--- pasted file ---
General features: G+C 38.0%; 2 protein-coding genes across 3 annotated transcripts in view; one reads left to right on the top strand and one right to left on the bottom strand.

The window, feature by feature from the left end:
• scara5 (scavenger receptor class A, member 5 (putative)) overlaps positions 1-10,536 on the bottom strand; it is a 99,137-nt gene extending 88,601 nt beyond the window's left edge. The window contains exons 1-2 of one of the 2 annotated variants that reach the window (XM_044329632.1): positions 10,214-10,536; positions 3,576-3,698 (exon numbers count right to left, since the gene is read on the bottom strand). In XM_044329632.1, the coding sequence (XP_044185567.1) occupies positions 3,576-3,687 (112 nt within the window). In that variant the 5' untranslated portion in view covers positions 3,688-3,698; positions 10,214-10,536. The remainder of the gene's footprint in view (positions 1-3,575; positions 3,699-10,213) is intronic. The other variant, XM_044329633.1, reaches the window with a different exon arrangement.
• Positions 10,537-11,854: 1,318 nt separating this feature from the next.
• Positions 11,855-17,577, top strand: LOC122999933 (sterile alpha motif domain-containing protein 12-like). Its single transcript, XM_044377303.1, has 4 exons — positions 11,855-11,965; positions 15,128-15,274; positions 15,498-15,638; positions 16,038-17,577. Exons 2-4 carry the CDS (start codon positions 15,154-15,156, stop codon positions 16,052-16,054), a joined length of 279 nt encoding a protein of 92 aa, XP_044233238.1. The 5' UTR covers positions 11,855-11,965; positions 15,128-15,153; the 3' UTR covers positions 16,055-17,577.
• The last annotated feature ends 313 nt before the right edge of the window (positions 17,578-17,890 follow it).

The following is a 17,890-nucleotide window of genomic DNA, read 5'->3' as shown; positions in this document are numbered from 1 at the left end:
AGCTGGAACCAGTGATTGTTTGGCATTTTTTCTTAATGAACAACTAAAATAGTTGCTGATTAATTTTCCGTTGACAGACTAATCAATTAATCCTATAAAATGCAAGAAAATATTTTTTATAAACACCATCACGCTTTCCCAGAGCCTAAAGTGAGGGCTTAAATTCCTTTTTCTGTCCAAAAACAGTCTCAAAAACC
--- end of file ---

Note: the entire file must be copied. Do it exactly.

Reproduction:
General features: G+C 38.0%; 2 protein-coding genes across 3 annotated transcripts in view; one reads left to right on the top strand and one right to left on the bottom strand.

The window, feature by feature from the left end:
• scara5 (scavenger receptor class A, member 5 (putative)) overlaps positions 1-10,536 on the bottom strand; it is a 99,137-nt gene extending 88,601 nt beyond the window's left edge. The window contains exons 1-2 of one of the 2 annotated variants that reach the window (XM_044329632.1): positions 10,214-10,536; positions 3,576-3,698 (exon numbers count right to left, since the gene is read on the bottom strand). In XM_044329632.1, the coding sequence (XP_044185567.1) occupies positions 3,576-3,687 (112 nt within the window). In that variant the 5' untranslated portion in view covers positions 3,688-3,698; positions 10,214-10,536. The remainder of the gene's footprint in view (positions 1-3,575; positions 3,699-10,213) is intronic. The other variant, XM_044329633.1, reaches the window with a different exon arrangement.
• Positions 10,537-11,854: 1,318 nt separating this feature from the next.
• Positions 11,855-17,577, top strand: LOC122999933 (sterile alpha motif domain-containing protein 12-like). Its single transcript, XM_044377303.1, has 4 exons — positions 11,855-11,965; positions 15,128-15,274; positions 15,498-15,638; positions 16,038-17,577. Exons 2-4 carry the CDS (start codon positions 15,154-15,156, stop codon positions 16,052-16,054), a joined length of 279 nt encoding a protein of 92 aa, XP_044233238.1. The 5' UTR covers positions 11,855-11,965; positions 15,128-15,153; the 3' UTR covers positions 16,055-17,577.
• The last annotated feature ends 313 nt before the right edge of the window (positions 17,578-17,890 follow it).

The following is a 17,890-nucleotide window of genomic DNA, read 5'->3' as shown; positions in this document are numbered from 1 at the left end:
AGCTGGAACCAGTGATTGTTTGGCATTTTTTCTTAATGAACAACTAAAATAGTTGCTGATTAATTTTCCGTTGACAGACTAATCAATTAATCCTATAAAATGCAAGAAAATATTTTTTATAAACACCATCACGCTTTCCCAGAGCCTAAAGTGAGGGCTTAAATTCCTTTTTCTGTCCAAAAACAGTCTCAAAAACC